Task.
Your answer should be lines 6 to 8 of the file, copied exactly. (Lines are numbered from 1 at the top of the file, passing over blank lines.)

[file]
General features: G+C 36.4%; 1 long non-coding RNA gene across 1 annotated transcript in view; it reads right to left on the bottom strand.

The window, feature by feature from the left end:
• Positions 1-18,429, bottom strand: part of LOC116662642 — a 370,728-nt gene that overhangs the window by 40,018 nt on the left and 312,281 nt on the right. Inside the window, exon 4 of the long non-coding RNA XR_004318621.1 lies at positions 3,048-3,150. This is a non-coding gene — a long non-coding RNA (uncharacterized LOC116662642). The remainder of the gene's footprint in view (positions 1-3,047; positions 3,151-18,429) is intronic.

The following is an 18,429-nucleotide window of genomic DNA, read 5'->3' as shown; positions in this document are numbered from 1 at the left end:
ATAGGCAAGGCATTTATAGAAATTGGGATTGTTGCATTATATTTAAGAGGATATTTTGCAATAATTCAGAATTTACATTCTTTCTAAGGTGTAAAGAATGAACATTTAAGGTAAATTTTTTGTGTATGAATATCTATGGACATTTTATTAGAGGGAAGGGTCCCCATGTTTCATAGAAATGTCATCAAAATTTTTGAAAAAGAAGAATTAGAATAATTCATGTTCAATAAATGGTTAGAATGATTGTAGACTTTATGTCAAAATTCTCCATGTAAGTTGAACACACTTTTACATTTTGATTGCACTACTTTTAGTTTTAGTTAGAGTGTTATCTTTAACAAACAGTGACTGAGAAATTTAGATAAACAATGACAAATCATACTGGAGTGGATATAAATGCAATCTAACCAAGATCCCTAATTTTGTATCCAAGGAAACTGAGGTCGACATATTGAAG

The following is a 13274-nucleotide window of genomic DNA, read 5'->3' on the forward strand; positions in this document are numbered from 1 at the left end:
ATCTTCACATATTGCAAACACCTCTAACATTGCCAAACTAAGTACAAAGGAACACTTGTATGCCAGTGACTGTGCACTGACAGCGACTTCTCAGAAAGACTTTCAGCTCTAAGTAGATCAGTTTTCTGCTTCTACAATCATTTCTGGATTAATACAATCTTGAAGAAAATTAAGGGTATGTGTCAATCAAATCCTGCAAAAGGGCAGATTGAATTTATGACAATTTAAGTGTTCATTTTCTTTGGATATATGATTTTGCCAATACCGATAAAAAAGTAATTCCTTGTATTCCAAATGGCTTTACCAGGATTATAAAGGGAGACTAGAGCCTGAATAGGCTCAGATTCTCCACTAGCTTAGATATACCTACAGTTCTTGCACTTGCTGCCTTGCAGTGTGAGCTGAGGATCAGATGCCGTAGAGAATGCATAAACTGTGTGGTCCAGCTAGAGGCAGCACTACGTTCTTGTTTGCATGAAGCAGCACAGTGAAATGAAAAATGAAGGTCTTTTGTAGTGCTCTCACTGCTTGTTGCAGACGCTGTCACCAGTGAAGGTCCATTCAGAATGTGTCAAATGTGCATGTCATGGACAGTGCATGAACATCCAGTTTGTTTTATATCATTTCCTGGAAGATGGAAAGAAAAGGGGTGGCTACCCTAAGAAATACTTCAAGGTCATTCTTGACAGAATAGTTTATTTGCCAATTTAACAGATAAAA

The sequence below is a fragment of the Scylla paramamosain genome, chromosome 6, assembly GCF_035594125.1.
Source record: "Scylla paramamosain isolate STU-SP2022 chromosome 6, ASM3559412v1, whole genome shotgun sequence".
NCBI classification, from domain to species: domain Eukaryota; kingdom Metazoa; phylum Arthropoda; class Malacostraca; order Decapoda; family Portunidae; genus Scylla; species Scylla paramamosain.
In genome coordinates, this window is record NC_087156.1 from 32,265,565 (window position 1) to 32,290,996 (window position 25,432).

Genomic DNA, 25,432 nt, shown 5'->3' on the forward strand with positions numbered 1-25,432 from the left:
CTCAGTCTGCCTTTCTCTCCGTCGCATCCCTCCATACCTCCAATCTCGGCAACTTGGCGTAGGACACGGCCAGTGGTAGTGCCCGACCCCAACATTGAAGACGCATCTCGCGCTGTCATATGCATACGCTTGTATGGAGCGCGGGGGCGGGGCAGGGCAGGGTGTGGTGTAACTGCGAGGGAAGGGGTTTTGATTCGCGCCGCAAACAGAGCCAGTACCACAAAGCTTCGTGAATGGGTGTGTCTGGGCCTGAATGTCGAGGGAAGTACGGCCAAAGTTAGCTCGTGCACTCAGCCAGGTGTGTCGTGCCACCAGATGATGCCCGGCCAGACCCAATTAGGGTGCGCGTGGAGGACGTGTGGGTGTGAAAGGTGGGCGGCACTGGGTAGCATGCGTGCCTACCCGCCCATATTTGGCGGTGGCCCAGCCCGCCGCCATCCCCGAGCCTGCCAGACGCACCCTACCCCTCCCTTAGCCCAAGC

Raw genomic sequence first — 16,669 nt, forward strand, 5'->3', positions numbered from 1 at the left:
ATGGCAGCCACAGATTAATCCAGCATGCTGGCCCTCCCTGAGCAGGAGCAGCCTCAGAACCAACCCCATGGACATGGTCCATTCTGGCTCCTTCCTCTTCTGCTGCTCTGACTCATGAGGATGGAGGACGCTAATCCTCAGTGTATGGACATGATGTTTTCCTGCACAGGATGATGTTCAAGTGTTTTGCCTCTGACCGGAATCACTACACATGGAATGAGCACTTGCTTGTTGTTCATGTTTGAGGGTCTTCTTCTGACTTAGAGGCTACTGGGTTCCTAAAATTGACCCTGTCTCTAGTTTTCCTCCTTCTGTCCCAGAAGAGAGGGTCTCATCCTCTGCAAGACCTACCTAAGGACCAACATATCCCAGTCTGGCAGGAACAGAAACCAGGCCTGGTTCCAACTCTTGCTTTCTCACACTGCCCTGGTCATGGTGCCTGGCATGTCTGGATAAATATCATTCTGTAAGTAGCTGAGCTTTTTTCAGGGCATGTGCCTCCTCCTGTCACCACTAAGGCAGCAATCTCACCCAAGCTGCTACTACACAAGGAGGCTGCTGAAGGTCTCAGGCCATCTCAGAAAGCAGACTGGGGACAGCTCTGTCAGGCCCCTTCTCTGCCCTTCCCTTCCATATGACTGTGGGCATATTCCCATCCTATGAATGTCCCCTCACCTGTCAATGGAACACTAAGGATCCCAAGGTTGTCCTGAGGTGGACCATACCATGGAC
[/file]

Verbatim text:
The following is a 13274-nucleotide window of genomic DNA, read 5'->3' on the forward strand; positions in this document are numbered from 1 at the left end:
ATCTTCACATATTGCAAACACCTCTAACATTGCCAAACTAAGTACAAAGGAACACTTGTATGCCAGTGACTGTGCACTGACAGCGACTTCTCAGAAAGACTTTCAGCTCTAAGTAGATCAGTTTTCTGCTTCTACAATCATTTCTGGATTAATACAATCTTGAAGAAAATTAAGGGTATGTGTCAATCAAATCCTGCAAAAGGGCAGATTGAATTTATGACAATTTAAGTGTTCATTTTCTTTGGATATATGATTTTGCCAATACCGATAAAAAAGTAATTCCTTGTATTCCAAATGGCTTTACCAGGATTATAAAGGGAGACTAGAGCCTGAATAGGCTCAGATTCTCCACTAGCTTAGATATACCTACAGTTCTTGCACTTGCTGCCTTGCAGTGTGAGCTGAGGATCAGATGCCGTAGAGAATGCATAAACTGTGTGGTCCAGCTAGAGGCAGCACTACGTTCTTGTTTGCATGAAGCAGCACAGTGAAATGAAAAATGAAGGTCTTTTGTAGTGCTCTCACTGCTTGTTGCAGACGCTGTCACCAGTGAAGGTCCATTCAGAATGTGTCAAATGTGCATGTCATGGACAGTGCATGAACATCCAGTTTGTTTTATATCATTTCCTGGAAGATGGAAAGAAAAGGGGTGGCTACCCTAAGAAATACTTCAAGGTCATTCTTGACAGAATAGTTTATTTGCCAATTTAACAGATAAAA

The sequence below is a fragment of the Scylla paramamosain genome, chromosome 6, assembly GCF_035594125.1.